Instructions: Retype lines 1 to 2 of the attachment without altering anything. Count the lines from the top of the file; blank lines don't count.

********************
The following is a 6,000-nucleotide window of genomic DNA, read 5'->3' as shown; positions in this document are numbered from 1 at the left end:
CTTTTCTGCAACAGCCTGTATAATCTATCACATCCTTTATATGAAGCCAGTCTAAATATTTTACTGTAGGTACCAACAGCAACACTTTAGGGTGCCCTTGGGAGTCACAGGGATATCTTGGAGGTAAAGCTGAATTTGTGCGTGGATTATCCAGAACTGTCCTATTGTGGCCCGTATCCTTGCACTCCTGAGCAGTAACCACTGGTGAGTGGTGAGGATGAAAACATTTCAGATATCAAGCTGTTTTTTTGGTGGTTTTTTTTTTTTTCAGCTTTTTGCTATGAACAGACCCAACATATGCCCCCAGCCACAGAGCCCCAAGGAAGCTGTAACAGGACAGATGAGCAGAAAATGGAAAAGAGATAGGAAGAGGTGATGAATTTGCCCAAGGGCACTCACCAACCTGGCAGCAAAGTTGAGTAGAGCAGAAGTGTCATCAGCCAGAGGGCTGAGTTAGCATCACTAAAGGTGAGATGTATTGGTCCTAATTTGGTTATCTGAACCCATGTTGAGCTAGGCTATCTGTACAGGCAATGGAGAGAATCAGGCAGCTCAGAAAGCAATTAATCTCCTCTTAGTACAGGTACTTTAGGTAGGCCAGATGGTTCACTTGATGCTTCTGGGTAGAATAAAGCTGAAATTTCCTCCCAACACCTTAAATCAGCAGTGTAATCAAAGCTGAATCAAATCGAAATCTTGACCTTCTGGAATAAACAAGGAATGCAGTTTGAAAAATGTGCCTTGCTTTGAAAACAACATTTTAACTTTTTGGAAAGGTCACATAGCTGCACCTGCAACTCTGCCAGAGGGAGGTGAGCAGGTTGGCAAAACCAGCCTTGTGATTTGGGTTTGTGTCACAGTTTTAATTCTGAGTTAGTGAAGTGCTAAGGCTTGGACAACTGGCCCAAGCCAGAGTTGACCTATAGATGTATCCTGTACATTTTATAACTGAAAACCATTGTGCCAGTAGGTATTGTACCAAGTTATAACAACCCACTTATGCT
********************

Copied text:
The following is a 6,000-nucleotide window of genomic DNA, read 5'->3' as shown; positions in this document are numbered from 1 at the left end:
CTTTTCTGCAACAGCCTGTATAATCTATCACATCCTTTATATGAAGCCAGTCTAAATATTTTACTGTAGGTACCAACAGCAACACTTTAGGGTGCCCTTGGGAGTCACAGGGATATCTTGGAGGTAAAGCTGAATTTGTGCGTGGATTATCCAGAACTGTCCTATTGTGGCCCGTATCCTTGCACTCCTGAGCAGTAACCACTGGTGAGTGGTGAGGATGAAAACATTTCAGATATCAAGCTGTTTTTTTGGTGGTTTTTTTTTTTTTCAGCTTTTTGCTATGAACAGACCCAACATATGCCCCCAGCCACAGAGCCCCAAGGAAGCTGTAACAGGACAGATGAGCAGAAAATGGAAAAGAGATAGGAAGAGGTGATGAATTTGCCCAAGGGCACTCACCAACCTGGCAGCAAAGTTGAGTAGAGCAGAAGTGTCATCAGCCAGAGGGCTGAGTTAGCATCACTAAAGGTGAGATGTATTGGTCCTAATTTGGTTATCTGAACCCATGTTGAGCTAGGCTATCTGTACAGGCAATGGAGAGAATCAGGCAGCTCAGAAAGCAATTAATCTCCTCTTAGTACAGGTACTTTAGGTAGGCCAGATGGTTCACTTGATGCTTCTGGGTAGAATAAAGCTGAAATTTCCTCCCAACACCTTAAATCAGCAGTGTAATCAAAGCTGAATCAAATCGAAATCTTGACCTTCTGGAATAAACAAGGAATGCAGTTTGAAAAATGTGCCTTGCTTTGAAAACAACATTTTAACTTTTTGGAAAGGTCACATAGCTGCACCTGCAACTCTGCCAGAGGGAGGTGAGCAGGTTGGCAAAACCAGCCTTGTGATTTGGGTTTGTGTCACAGTTTTAATTCTGAGTTAGTGAAGTGCTAAGGCTTGGACAACTGGCCCAAGCCAGAGTTGACCTATAGATGTATCCTGTACATTTTATAACTGAAAACCATTGTGCCAGTAGGTATTGTACCAAGTTATAACAACCCACTTATGCT